The chairman and chief executive of JP Morgan Jamie Dimon will keep both his jobs after shareholders voted in his favour.
One group of investors were calling on Mr Dimon to relinquish one role as it felt the bank should have a separate chairman in order to defend itself against future trading problems.
JP Morgan Chase suffered a $6.2 billion loss last year after trades made by the so-called London Whale turned out to be bad.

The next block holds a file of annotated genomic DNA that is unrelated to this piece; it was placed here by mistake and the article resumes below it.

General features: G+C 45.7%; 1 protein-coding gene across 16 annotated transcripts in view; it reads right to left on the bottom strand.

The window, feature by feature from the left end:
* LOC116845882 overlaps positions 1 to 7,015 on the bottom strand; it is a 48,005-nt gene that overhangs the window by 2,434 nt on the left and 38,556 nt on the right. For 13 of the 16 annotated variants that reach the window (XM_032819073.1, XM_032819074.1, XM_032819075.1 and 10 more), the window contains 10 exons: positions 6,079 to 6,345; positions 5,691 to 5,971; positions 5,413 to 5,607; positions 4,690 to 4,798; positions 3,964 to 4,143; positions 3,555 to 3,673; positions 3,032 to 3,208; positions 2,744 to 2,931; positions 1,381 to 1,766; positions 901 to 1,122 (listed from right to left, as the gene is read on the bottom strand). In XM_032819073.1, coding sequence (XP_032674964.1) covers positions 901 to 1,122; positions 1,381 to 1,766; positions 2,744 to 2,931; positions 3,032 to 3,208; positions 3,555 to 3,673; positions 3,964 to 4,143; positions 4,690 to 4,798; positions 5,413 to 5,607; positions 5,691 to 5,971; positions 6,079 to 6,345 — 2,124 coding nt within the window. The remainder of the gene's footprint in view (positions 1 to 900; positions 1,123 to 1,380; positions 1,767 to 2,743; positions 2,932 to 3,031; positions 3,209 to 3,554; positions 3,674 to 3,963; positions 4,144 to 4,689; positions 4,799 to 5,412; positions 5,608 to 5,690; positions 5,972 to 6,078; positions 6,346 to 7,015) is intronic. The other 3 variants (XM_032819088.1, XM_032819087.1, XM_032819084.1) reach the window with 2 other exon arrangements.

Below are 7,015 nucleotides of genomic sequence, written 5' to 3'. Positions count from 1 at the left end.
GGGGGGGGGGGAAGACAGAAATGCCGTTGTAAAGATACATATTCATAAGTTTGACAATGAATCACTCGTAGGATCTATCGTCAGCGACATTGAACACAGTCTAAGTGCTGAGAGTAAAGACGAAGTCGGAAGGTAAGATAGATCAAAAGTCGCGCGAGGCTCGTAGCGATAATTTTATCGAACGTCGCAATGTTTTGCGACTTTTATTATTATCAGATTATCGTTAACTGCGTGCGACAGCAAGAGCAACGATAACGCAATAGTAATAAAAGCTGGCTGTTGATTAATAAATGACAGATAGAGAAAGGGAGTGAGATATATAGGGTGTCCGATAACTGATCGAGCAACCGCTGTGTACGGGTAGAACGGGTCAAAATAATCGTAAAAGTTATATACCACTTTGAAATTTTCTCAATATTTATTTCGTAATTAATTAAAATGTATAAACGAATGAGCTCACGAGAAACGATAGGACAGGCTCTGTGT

However, shareholders were 32.2 per cent in favour of creating a new chairman, which was lower than last year when the vote was 40.1 per cent.
Good corporate governance practice in the US and the UK suggests the two key roles should be done by different people, but JP Morgan will now remain unchanged.
Reports suggested Mr Dimon would have resigned should the vote have gone against him, although it was not binding.
Shares in JP Morgan rose two per cent to their highest level since 2001.
The three directors were on the board's risk management committee.
By Claire Archer